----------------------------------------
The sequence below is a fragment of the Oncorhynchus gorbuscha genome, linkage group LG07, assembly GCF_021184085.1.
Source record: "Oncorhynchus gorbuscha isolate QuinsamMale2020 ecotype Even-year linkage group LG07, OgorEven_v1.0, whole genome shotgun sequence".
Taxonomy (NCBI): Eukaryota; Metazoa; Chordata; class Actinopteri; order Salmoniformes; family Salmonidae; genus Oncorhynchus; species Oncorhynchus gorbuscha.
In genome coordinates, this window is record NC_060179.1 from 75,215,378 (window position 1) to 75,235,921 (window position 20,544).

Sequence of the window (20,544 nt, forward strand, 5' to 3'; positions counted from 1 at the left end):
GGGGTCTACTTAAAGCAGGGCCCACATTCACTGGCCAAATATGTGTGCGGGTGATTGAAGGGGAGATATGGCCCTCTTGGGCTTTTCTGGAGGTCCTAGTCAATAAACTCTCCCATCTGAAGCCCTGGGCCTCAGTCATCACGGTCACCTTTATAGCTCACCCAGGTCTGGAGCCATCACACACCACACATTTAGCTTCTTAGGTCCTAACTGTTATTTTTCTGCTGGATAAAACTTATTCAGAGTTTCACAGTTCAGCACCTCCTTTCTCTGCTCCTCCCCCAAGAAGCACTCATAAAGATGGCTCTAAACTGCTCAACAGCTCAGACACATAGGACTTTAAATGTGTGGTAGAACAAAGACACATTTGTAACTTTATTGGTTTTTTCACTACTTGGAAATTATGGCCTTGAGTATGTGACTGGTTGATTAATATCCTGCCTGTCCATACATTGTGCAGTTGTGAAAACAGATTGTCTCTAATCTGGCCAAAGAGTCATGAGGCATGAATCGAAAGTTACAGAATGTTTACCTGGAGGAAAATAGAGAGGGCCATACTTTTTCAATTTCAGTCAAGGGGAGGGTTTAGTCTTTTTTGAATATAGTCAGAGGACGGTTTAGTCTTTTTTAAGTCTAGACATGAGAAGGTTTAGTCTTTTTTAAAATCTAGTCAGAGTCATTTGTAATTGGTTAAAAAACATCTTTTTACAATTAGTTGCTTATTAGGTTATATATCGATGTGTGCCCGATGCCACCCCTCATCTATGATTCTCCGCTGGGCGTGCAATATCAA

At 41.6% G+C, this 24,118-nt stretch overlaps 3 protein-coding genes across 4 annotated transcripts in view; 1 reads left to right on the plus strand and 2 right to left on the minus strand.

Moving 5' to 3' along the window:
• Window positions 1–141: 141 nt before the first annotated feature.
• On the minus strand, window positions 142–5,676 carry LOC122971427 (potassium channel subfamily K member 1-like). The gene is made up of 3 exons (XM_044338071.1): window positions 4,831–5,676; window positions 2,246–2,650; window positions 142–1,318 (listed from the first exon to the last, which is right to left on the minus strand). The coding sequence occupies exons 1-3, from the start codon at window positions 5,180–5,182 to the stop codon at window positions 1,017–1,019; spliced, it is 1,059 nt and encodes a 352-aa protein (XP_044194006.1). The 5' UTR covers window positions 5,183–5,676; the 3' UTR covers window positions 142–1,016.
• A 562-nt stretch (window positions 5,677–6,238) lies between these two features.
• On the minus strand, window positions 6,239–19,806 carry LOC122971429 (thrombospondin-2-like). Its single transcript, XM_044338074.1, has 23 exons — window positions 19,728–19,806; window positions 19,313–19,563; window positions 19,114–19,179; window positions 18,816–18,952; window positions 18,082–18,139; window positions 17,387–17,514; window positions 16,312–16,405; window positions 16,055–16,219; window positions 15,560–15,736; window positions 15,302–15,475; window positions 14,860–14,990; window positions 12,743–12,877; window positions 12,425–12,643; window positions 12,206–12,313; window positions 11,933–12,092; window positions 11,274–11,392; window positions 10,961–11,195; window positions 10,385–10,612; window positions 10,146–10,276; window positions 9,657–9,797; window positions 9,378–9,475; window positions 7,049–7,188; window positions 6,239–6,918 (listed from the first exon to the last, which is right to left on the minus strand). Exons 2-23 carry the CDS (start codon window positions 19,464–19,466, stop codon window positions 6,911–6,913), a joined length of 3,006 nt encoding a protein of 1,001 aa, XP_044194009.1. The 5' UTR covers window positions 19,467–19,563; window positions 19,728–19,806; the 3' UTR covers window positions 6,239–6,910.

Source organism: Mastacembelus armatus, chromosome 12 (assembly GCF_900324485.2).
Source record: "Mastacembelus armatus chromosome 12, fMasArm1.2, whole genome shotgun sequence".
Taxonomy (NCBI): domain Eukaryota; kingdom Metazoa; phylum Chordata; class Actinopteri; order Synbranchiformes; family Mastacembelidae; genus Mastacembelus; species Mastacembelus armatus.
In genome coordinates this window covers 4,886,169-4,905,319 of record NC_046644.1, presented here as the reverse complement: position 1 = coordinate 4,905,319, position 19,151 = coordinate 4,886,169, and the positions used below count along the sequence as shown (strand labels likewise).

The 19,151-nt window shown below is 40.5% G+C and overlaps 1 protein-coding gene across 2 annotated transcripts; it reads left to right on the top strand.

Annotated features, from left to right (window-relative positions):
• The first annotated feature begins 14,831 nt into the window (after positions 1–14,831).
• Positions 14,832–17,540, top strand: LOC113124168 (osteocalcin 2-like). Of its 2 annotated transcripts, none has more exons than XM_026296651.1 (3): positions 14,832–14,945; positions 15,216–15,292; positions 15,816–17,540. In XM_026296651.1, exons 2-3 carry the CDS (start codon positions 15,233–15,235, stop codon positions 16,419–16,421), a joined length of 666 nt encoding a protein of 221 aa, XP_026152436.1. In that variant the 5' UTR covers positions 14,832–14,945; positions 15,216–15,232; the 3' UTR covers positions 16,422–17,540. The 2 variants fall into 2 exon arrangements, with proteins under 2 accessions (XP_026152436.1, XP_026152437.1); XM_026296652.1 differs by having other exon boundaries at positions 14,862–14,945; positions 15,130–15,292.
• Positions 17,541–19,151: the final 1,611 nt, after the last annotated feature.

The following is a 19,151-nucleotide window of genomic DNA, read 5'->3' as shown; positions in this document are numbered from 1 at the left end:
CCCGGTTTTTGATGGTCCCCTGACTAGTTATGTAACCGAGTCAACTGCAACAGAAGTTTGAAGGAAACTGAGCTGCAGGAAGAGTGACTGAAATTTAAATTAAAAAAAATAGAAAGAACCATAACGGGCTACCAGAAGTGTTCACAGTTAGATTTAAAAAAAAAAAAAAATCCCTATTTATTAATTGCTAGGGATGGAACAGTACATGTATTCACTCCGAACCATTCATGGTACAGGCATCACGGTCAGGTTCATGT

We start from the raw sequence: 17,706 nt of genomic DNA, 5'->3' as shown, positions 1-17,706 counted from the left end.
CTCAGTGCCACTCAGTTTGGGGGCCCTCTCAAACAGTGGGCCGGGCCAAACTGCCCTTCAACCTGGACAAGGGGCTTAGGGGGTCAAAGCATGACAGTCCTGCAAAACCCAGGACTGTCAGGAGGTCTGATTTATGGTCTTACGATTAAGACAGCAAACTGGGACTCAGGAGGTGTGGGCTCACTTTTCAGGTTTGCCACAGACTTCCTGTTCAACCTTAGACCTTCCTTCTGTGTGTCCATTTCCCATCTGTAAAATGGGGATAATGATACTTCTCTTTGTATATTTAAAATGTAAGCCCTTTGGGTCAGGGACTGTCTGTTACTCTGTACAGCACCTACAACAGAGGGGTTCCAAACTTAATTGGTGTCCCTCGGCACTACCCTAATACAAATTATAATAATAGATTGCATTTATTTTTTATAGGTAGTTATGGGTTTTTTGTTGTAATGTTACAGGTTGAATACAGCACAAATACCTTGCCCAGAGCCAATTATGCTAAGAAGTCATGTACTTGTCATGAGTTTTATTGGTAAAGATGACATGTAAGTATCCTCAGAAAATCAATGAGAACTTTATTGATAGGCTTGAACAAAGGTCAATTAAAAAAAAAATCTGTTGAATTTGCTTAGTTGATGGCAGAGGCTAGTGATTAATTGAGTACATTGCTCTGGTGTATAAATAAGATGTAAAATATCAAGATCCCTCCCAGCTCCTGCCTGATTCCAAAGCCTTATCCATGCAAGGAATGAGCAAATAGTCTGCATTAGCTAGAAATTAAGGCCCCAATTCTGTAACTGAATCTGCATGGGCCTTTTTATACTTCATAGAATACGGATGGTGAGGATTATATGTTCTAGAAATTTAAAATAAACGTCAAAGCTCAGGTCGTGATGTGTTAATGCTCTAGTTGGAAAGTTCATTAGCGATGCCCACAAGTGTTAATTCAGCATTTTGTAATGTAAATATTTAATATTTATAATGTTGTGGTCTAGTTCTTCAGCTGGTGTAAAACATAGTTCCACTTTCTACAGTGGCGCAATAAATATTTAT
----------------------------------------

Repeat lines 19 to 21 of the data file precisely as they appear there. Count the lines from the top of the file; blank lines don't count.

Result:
• The first annotated feature begins 14,831 nt into the window (after positions 1–14,831).
• Positions 14,832–17,540, top strand: LOC113124168 (osteocalcin 2-like). Of its 2 annotated transcripts, none has more exons than XM_026296651.1 (3): positions 14,832–14,945; positions 15,216–15,292; positions 15,816–17,540. In XM_026296651.1, exons 2-3 carry the CDS (start codon positions 15,233–15,235, stop codon positions 16,419–16,421), a joined length of 666 nt encoding a protein of 221 aa, XP_026152436.1. In that variant the 5' UTR covers positions 14,832–14,945; positions 15,216–15,232; the 3' UTR covers positions 16,422–17,540. The 2 variants fall into 2 exon arrangements, with proteins under 2 accessions (XP_026152436.1, XP_026152437.1); XM_026296652.1 differs by having other exon boundaries at positions 14,862–14,945; positions 15,130–15,292.
• Positions 17,541–19,151: the final 1,611 nt, after the last annotated feature.